- default under another facility with the same lender may entitle the lender to demand immediate repayment of the CBIL scheme facility if the terms of the other facility contain a cross-default clause entitling the lender to demand repayment of all indebtedness due under any facility provided to the customer by the lender;
- similarly, the cross-default clause may extend to a default under a borrowing or financing arrangement with any other creditor, so that a default by the customer under another creditor’s facility may constitute an event of default under any facility provided to the customer by the lender, including the CBIL scheme facility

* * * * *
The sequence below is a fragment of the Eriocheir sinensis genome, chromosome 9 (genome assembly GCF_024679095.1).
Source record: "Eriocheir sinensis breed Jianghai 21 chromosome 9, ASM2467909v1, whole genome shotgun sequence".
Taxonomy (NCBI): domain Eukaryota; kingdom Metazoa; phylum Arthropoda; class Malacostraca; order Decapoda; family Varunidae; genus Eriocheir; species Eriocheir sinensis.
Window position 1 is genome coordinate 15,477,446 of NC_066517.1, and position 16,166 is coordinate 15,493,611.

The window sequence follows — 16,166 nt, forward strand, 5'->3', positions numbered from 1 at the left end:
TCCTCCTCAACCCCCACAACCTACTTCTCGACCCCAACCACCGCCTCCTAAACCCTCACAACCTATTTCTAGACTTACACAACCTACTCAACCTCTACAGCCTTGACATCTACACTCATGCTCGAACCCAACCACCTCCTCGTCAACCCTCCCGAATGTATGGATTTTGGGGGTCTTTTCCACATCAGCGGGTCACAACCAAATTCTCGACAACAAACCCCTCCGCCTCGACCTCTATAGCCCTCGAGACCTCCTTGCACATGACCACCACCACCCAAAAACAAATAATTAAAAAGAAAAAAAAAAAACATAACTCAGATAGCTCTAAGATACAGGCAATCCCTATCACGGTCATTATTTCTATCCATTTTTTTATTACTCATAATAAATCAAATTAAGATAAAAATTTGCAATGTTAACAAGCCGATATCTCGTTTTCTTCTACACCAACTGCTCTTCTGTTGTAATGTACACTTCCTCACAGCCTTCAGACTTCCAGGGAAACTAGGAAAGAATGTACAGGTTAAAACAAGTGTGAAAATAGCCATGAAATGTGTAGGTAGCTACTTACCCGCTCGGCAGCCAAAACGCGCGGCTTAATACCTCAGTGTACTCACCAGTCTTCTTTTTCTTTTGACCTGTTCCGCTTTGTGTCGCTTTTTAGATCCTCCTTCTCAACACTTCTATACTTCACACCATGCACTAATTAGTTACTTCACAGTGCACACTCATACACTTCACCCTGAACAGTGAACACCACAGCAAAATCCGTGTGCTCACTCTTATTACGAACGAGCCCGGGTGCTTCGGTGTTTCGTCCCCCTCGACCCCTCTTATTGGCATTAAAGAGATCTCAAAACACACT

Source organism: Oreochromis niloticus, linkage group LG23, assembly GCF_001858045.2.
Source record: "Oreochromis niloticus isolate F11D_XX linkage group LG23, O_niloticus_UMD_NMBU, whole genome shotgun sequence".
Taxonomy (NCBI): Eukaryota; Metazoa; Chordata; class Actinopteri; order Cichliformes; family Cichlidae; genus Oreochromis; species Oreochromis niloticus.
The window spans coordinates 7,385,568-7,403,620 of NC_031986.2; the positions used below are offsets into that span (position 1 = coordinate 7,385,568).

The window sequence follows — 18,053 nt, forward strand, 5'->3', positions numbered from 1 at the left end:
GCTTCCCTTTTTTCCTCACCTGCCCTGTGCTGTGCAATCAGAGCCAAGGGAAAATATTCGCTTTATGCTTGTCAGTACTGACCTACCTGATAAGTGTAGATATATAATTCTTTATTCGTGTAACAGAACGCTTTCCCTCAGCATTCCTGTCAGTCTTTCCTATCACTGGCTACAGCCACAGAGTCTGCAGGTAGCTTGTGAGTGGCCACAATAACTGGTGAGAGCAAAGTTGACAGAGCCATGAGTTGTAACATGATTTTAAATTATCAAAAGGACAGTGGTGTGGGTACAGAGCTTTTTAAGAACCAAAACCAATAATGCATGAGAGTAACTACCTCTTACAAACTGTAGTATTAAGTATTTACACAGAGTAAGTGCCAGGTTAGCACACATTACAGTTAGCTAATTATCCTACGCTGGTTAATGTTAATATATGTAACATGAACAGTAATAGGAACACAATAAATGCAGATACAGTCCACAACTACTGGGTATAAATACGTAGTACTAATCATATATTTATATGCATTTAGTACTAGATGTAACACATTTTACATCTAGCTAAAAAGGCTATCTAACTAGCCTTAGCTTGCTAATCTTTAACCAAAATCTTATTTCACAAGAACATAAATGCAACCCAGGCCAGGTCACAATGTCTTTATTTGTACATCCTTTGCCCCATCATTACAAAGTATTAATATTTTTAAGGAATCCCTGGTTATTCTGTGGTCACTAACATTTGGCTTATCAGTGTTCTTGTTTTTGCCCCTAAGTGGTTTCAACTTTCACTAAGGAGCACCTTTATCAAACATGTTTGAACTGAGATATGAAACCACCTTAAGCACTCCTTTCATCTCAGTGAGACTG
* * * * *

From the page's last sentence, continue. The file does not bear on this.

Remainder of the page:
Events of default contained in a CBIL scheme facility agreement will include insolvency proceedings commenced in relation to the customer. Financial contracts, including CBILS loan facilities and asset based lending and invoice finance agreements, are not subject to the restrictions on insolvency termination provisions introduced by the Corporate Insolvency and Governance Act 2020 (CIGA), so a lender will be entitled to exercise contractual rights to suspend facilities, accelerate and demand repayment of all indebtedness, charge default interest and exercise contractual rights of set-off in the event of a customer entering into an insolvency process.
If an event of default occurs, the lender must decide whether to
- declare an event of default in order to exercise its rights under the default provisions of the facility agreement or to waive the event of default;
- negotiate a standstill agreement with relevant creditors of the customer; or
- amend the facility agreement